This past week, the nation was hit by a shock wave. Donald Trump, the former host of NBC’s “The Apprentice,” was elected president of the United States. People are wondering, “how could this be?” This is a man who openly used race-baiting rhetoric, endorsed xenophobic policies, insulted disabled reporters and performed so many more ridiculous acts. I probably could not fit them into this piece. So how could this guy have possibly won?
While scrolling through feeds online, I see people saying that Trump won because of the racists, xenophobes and bigots who came out in unprecedented unity due to Trump’s deplorable sentiments. Now, I have seen the resulting empowerment of racists across the country during and after the election. It is a tragedy, and it needs to be addressed. However, this is not why Trump won.
The “Trumpian” Revolution was not a direct response to the first African-American president, the instability of the Middle East, the rejection of the first female president or a byproduct of third party voting. It was a revolt against the establishment — a socioeconomic and current media condition that has ignored the needs of people for years.
This election was decided by the states of Ohio, Michigan and Wisconsin. What makes these states important to the outcome? Their demographics. The people of the Rust Belt are the ones of America’s industrial past. Since the 1980’s, there has been a shift in U.S. manufacturing, and these people were left behind. The 1980’s ushered in neoliberalism — an economic doctrine that believes in market solutions, privatization and economic freedom. This led to free trade deals and other policies that disproportionately benefit the wealthiest Americans.
After 30 years of neoliberalism, we have people getting left behind. People work more hours and make less money. The costs for utilities and healthcare have increased. People are struggling to make ends meet. They want change.
In 2008, Barack Obama came forward as a beacon of hope. He promised change, and it energized people. People saw him as a new Franklin D. Roosevelt (FDR), making the government work for the people, not against. But what did we get? We got some financial reform, the stabilization of a crashing economy, healthcare reform and new jobs. However, financial reform was a softer form of regulations from decades before. The new jobs are not great paying jobs. Healthcare reform has gotten more people covered, but people are still feeling the pain of healthcare costs. Some progress has been made, but we need more.
The Democratic Party had the chance to continue this progress. From the Green Mountain state, Bernie Sanders rose up as a voice for progress. He talked about economic inequality, lack of opportunity, absurd education costs and student debt and other issues that are very important to working people.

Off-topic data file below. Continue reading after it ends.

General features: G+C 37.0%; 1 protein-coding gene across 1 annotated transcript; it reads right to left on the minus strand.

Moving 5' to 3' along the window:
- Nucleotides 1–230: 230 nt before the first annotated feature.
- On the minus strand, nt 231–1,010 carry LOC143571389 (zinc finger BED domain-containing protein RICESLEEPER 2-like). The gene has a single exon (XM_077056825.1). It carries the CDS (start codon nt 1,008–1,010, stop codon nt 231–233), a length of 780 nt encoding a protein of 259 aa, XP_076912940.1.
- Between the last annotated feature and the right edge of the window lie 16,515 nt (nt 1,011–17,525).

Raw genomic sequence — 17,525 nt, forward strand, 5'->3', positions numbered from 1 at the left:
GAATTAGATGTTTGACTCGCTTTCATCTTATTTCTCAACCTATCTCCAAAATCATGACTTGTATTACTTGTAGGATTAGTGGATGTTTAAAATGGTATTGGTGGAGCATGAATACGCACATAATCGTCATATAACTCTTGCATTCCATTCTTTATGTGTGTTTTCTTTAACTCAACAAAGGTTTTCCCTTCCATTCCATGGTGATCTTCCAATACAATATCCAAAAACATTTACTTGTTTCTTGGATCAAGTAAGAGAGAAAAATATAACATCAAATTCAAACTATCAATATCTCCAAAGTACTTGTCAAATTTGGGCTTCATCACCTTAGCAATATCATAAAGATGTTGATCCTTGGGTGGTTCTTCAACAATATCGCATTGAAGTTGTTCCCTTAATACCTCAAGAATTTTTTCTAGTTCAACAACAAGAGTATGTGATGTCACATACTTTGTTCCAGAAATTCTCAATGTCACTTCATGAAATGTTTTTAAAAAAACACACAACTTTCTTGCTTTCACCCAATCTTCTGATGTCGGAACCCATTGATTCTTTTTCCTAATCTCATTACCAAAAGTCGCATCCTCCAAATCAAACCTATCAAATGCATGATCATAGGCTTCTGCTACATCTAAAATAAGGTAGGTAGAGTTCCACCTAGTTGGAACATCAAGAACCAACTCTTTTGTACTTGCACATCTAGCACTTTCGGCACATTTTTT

Instead of going with him, the Democratic Party went with Hillary Clinton, the epitome of establishment politics. She is obviously highly qualified and has the proper experience. But she is a reminder of the policies that have left working people behind. Regardless of her current beliefs, she has more political baggage than anyone else from either party who sought the presidency. People’s opinion of Clinton was not going to be changed.
How did the Democratic Party not see this coming? The primary showed it. Bernie Sanders had virtually zero national name recognition and was able to close a huge polling deficit. He packed some of the largest arenas in the country and fundraised as well as the Clinton political machine through small donations. It was evident that the passion was on Sanders’s side. One moment in particular showed Clinton’s weakness and Sanders’s strength — the Michigan Primary. Clinton was ahead in some polls by 30 points. To everyone in the media, it was clear she was going to win. But what happened? Sanders beat her.
This should have showed the media the seriousness of his candidacy. But instead they wrote him off, just like they wrote off Trump. The media refused to take Trump and Sanders seriously. Both were described as extremist outsiders who had no chance. However, Trump made it through the Republican primary without much challenge while Bernie was stopped through a party infrastructure that was designed to stop insurgent candidates.
The media and politicians should have seen this coming. The country is sick of the establishment. Voters were thirsty for change, and the Democratic Party did not offer it. The media needs to start listening to the people of America. All of the political talk this election occurred in an echo chamber. If the pundits and politicians could step out of their ivory towers, they would have seen this coming.